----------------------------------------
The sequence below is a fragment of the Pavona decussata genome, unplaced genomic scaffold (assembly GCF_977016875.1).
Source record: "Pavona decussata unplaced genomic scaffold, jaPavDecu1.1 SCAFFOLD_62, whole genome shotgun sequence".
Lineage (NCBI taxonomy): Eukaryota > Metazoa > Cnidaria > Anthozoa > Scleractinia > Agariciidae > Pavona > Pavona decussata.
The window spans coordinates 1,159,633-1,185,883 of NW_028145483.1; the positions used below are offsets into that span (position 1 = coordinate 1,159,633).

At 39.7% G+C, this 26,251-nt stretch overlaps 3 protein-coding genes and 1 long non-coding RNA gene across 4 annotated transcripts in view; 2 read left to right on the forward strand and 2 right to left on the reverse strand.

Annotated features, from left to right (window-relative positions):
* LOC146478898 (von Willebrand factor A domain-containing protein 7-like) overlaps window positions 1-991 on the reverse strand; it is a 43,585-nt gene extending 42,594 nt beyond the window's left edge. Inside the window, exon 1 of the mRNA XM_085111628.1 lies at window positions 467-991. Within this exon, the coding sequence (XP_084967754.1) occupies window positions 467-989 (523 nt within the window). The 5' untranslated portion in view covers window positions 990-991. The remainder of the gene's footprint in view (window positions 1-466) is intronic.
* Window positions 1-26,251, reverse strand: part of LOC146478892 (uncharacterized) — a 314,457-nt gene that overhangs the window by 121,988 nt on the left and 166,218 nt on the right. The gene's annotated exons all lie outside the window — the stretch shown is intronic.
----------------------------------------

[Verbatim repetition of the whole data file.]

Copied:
The sequence below is a fragment of the Pavona decussata genome, unplaced genomic scaffold (assembly GCF_977016875.1).
Source record: "Pavona decussata unplaced genomic scaffold, jaPavDecu1.1 SCAFFOLD_62, whole genome shotgun sequence".
Lineage (NCBI taxonomy): Eukaryota > Metazoa > Cnidaria > Anthozoa > Scleractinia > Agariciidae > Pavona > Pavona decussata.
The window spans coordinates 1,159,633-1,185,883 of NW_028145483.1; the positions used below are offsets into that span (position 1 = coordinate 1,159,633).

At 39.7% G+C, this 26,251-nt stretch overlaps 3 protein-coding genes and 1 long non-coding RNA gene across 4 annotated transcripts in view; 2 read left to right on the forward strand and 2 right to left on the reverse strand.

Annotated features, from left to right (window-relative positions):
* LOC146478898 (von Willebrand factor A domain-containing protein 7-like) overlaps window positions 1-991 on the reverse strand; it is a 43,585-nt gene extending 42,594 nt beyond the window's left edge. Inside the window, exon 1 of the mRNA XM_085111628.1 lies at window positions 467-991. Within this exon, the coding sequence (XP_084967754.1) occupies window positions 467-989 (523 nt within the window). The 5' untranslated portion in view covers window positions 990-991. The remainder of the gene's footprint in view (window positions 1-466) is intronic.
* Window positions 1-26,251, reverse strand: part of LOC146478892 (uncharacterized) — a 314,457-nt gene that overhangs the window by 121,988 nt on the left and 166,218 nt on the right. The gene's annotated exons all lie outside the window — the stretch shown is intronic.